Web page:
Thursday, March 19, 2015

Switzerland holds rates, to remain active in FX market

    Switzerland's central bank held its monetary policy stance unchanged, including the benchmark target for the three-month Libor between minus 1.25 and minus 0.25 and the deposit rate at minus 0.75 percent, and confirmed that it will remain active in foreign exchange markets as it considers the franc to be significantly overvalued, holding down inflation and economic growth.
    The Swiss National Bank (SNB), which on Jan 15. startled foreign exchange markets by removing its cap on the franc's exchange rate to the euro, revised down its 2015 average inflation forecast by a whole percentage point to minus 1.1 percent due to the fall in oil prices and the franc's appreciation.
    The SNB expects inflation to reach a low point in the third quarter of 2015 at minus 1.2 percent before slowly rising but remaining at a negative 0.5 percent in 2016 on average, down from a positive 0.3 percent forecast in December 2014. For 2017 the SNB forecasts inflation of 0.4 percent.
    The forecast for economic growth has also been revised downward due to the dampening impact on exports from the franc's rise. Gross Domestic Product in 2015 is expected to average just below 1.0 percent, sharply down from its December forecast of around 2.0 percent.
    In February Swiss consumer price inflation fell to minus 0.8 percent from minus 0.5 percent, the fourth month in a row of deflation, while GDP expanded by 0.6 percent in the fourth quarter of 2014 from the third quarter for annual growth of 1.9 percent, steady from the third quarter.
    Following the scrapping of the cap agains the euro, the franc jumped 22.4 percent to a high of 0.98 francs to the euro from 1.20 but since then it has declined a bit to trade at 1.06 to the euro today, still up 13 percent since Jan. 15.

   The Swiss National Bank issued the following statement:

"The Swiss National Bank (SNB) is leaving the target range for the three-month Libor unchanged at between –1.25% and−0.25%. The interest rate on sight deposits with the SNB remains at –0.75% and the exemption thresholds remain unchanged. Negative interest helps to make it less attractive to hold investments in Swiss francs. Overall, the Swiss franc is significantly overvalued and should continue to weaken over time. The SNB will continue to take account of the exchange rate situation, and its impact on inflation and economic developments, in formulating its monetary policy. It will therefore remain active in the foreign exchange market, as necessary, in order to influence monetary conditions.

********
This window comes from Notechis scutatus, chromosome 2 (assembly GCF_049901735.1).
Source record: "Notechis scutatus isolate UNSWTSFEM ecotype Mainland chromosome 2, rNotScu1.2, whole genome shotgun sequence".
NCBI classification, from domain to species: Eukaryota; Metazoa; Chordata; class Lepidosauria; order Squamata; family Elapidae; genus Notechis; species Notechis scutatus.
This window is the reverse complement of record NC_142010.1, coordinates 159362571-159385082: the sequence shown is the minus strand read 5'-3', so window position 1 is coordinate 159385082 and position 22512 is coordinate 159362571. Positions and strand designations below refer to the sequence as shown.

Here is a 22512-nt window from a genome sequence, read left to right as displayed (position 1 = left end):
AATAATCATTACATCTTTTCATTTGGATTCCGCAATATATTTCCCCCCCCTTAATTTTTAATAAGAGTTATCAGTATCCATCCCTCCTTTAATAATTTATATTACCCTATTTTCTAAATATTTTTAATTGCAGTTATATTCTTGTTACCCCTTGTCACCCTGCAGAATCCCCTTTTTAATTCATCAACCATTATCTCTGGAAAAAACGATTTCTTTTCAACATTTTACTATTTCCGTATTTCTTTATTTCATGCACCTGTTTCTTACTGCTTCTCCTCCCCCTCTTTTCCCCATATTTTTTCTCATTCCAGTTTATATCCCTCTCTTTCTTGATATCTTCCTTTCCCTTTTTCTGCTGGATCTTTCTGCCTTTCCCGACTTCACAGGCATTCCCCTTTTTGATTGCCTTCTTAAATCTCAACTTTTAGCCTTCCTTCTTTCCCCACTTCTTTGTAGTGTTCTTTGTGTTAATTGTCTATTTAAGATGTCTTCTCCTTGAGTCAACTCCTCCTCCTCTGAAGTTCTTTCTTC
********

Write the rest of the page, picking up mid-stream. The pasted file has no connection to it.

The SNB’s conditional inflation forecast has been adjusted substantially downwards compared to the December forecast. Together with the sharp fall in oil prices, the appreciation of the Swiss franc since the minimum exchange rate was discontinued moves inflation further into negative territory for a short period. For 2015, the SNB has revised its inflation forecast downwards by 1% percentage point to −1.1%. Inflation reaches its low point in the third quarter of 2015, at –1.2%. Thereafter, forecast inflation rises more rapidly than in the December forecast, due to the interest rate reductions since the last monetary policy assessment. Nevertheless, in 2016, inflation will amount to –0.5%, which is 0.8 percentage points lower than in the December forecast. Not until 2017 will inflation move into positive territory again, at 0.4%. The conditional forecast assumes that the three-month Libor remains at –0.75% over the entire forecast horizon, and that the Swiss franc weakens.